Column: Dining out causes softball-size headache

By JASON RECKER

They didn’t have the softball pancake.

This should not have mattered. It was only batter shaped like a circle and drizzled with raspberry “seams.” It’s accompaniment — bacon and eggs — was better. Technically, the diameter was more equivalent to that of a tennis ball. Plus, the “seams” weren’t even anatomically correct. Among breakfast entrees, the softball pancake was more bloop single than grand slam. But the softball pancake is what we came here for, and the softball pancake is what this 5-year-old girl was getting.

Except it wasn’t on the menu.

Sweet Jesus. Do you hate me? Do you hate all parents? You know eating in public places with children is basically a sickening cocktail of stress, threats and humiliation. Yet you stand by while the folks in the corporate office at Denny’s remove the softball pancake from the menu. This is not the way to prevent me from using your name in vain. Next time, you break her hungry heart.

“They don’t have the softball pancake,” my wife told our middle child.

She countered. “YES THEY DO. I GOT IT LAST TIME.”

She did. She’d eaten it several times, in fact. To her, the Denny’s softball pancake was akin to McDonald’s Happy Meal. Earlier, when we told her where we going, she screamed “SOFTBALL PANCAKE!” and jumped on the bed like a drunken kangaroo.

“We’ll have to find something else,” my wife continued.

Like a man fumbling through the trash looking for a lost wedding ring, I hastily scanned the menu.

“Did you look at the back? Maybe it’s on the back,” I insisted. “Look at the whole menu. It has to be on there. Why would you take that off? Look at the back. It’s somewhere. Look at the back. Look at the back. No way they took it off the menu. She gets this every time. C’mon, Denny, a little help here. Flip it over. The back. Look at the back.”

If there was ever a reason to panic, the time had arrived.

The countdown to public detonation had reached its critical point. We were three seconds from absolute hell for everyone at Denny’s. There would be screaming and grunting and maybe forks flying through the air. And everybody in the joint would be staring at Recker, party of five.

“Why do we do this?” I mumbled. “It’s a disaster every time. Every. Time.”

My wife and I know going out to eat with children ages 7, 5 and 2 makes about as much sense as riding a bike in a NASCAR race. Yet we’d invited trouble then held the door.

We can’t even eat in our own dining room without unmitigated chaos. The kids approve of the main dish twice a week if we’re lucky.

They will eat breakfast food. So we make eggs then we put them on biscuits, in tortillas and beside toast. Scrambled. Fried. Over easy. We eat any more eggs, and the kids will begin clucking.

They prefer peanut butter and jelly, Ramen noodles and Smarties. If you can formulate a casserole for that, I’ll buy your cookbook.

We used to have a three-bite rule —  eat three bites and if then you decide you don’t like it, you have permission to pick something else — but those rules are for parents far nobler than I. First-time parents start with all these rules — don’t wear shoes in the house, put the cap on the toothpaste, clean the table after dinner, say please, say thank you, don’t dribble the basketball in the living room, don’t punch your sister in the face. But those guidelines disappear quicker than a fart in a tornado.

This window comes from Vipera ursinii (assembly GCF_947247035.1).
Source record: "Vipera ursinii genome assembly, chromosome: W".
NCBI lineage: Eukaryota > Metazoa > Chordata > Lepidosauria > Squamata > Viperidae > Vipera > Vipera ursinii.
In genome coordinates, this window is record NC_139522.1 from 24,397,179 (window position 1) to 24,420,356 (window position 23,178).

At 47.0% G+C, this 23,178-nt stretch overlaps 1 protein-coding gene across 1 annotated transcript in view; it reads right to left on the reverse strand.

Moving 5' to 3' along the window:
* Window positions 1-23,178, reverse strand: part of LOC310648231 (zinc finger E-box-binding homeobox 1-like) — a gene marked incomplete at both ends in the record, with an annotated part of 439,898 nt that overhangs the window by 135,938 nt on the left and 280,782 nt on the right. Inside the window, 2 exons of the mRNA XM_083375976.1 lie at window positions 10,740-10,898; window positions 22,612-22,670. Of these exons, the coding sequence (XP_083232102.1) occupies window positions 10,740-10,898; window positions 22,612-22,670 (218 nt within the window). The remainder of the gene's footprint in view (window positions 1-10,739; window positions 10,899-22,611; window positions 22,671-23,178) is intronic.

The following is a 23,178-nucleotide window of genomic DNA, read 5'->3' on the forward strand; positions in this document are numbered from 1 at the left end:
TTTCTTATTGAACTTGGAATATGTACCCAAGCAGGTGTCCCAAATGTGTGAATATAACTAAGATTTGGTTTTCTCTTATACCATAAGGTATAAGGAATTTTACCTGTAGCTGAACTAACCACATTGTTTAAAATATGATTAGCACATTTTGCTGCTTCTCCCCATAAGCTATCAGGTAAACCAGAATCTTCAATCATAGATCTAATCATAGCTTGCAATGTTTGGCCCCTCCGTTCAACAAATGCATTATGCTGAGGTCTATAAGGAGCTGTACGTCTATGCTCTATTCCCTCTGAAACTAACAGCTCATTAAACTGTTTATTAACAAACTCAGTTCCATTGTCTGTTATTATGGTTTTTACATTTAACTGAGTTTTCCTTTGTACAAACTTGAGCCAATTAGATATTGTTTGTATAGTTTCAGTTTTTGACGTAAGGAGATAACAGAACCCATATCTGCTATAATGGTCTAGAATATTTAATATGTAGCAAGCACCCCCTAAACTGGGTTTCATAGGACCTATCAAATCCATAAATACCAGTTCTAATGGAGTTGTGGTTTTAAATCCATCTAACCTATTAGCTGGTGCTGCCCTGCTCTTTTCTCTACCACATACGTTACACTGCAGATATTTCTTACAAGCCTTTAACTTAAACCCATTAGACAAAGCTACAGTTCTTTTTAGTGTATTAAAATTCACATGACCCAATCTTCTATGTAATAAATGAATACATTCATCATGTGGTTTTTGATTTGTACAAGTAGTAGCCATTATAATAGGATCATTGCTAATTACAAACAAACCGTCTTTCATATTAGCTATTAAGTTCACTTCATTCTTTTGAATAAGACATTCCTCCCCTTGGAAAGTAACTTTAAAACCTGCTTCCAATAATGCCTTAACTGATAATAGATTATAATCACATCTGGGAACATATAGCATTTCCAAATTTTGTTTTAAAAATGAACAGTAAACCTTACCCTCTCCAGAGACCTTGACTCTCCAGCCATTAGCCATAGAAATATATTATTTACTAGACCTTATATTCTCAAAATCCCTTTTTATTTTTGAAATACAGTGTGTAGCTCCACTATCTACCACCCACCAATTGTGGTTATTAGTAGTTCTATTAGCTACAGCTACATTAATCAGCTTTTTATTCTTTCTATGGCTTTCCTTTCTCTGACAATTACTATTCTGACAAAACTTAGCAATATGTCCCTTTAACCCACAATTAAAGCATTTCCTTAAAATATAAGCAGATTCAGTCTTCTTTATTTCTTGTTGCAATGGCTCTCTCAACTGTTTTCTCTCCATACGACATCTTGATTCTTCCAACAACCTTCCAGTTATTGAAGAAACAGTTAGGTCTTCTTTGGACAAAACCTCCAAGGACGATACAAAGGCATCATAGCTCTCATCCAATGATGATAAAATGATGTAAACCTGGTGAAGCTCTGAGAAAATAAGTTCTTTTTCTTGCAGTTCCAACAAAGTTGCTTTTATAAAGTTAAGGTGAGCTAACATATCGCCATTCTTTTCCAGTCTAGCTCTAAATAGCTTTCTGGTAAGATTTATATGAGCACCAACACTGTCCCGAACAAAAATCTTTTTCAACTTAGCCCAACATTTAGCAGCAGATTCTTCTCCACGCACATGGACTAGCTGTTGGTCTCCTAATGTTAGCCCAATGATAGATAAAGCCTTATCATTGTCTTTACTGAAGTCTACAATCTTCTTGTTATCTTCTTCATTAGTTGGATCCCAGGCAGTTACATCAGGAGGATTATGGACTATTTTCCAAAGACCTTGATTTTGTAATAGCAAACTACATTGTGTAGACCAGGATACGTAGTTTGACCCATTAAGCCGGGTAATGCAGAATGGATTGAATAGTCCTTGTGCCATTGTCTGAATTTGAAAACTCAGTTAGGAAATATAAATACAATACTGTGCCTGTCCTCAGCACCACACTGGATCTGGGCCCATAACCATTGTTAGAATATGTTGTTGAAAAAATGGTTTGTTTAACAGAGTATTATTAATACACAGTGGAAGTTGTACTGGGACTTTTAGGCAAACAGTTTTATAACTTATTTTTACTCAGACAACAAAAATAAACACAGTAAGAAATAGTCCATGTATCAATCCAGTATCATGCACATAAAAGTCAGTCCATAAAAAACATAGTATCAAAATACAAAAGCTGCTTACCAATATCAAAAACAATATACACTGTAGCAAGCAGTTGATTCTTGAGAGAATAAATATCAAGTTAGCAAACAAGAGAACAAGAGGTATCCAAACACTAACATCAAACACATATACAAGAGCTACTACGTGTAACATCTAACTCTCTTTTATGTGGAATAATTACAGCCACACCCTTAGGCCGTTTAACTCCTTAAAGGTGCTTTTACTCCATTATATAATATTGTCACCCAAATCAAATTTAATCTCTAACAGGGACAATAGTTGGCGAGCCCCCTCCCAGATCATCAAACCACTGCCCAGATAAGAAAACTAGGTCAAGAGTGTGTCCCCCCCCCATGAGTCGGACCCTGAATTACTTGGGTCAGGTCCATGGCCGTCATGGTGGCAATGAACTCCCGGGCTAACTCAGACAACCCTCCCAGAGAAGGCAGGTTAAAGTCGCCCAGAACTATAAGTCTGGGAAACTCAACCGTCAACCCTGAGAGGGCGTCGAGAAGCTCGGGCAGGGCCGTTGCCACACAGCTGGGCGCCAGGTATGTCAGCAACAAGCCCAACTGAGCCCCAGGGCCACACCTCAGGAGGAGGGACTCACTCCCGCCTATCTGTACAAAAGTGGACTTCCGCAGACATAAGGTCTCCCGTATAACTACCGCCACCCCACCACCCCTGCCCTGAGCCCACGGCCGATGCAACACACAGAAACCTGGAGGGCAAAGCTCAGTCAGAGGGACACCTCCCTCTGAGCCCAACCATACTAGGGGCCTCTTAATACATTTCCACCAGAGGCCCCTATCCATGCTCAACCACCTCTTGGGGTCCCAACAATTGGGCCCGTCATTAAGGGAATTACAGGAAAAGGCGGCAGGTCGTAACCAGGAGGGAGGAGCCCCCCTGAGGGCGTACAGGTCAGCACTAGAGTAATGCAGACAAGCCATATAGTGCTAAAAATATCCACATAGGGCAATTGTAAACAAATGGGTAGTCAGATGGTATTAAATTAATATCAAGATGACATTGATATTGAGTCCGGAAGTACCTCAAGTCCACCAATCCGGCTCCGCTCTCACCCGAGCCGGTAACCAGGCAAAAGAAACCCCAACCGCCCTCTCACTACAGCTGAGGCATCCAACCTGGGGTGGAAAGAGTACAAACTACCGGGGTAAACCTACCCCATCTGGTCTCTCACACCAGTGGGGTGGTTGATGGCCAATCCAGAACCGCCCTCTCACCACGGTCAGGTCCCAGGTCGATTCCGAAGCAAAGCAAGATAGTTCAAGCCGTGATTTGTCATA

You don’t like the Crock-Pot lasagna? Whatever. I’d rather eat in peace than settle a food fight. Help yourself to the Smarties.

After Halloween, they skipped out on the sweet-and-sour chicken and instead sprawled head-first into a bag of candy. They wanted Twix. I declined. They whined.

“Fine. You want candy,” I shouted, “then eat the whole bag. Every piece. All yours.”

I dropped the bag on the floor and stormed away. (I mentioned something about there being parents far nobler than I. Told you so.)

Public dining only exacerbates the anarchy. Our youngest daughter once stood in a highchair then flipped backward onto a restaurant floor. Of course, she screamed. We played it off like nothing happened, as if she were an aspiring stunt double. There are always chocolate milk spills and sisterly slaps. The toddler tries to drink the contents of the salt shaker. The 7-year-old has to pee but can’t find the bathroom. The 5-year-old deposits a ladle’s worth of backwash in mom’s water. There’s silverware on the floor and boogers on the table. Don’t tip the cup. Don’t talk so loud. Don’t lay down in the seat. Are you really licking the plate?

When my wife and I eat by ourselves, we often don’t speak. God love the serenity of silence.

And still, cabin fever prevails. Soon, we’ll ponder the dinner options and forget the high blood pressure and overbearing volume and condescending gawkers who must have forgotten what it’s like to wedge three children into a booth and expect them to sit quietly and wait patiently on their softball pancake.

Like fools, we’ll go out to eat again.

Just in case the softball pancake isn’t on the menu, I’ll bring a dozen eggs and a backpack full of Smarties.

Jason Recker is an editor at The Herald and would, if he had his way, always eat Twix for dinner. He will be part of the Will Read For Food event at 7 p.m. Thursday, Dec. 5, at Vincennes University Jasper Campus. His email is jrecker@dcherald.com.




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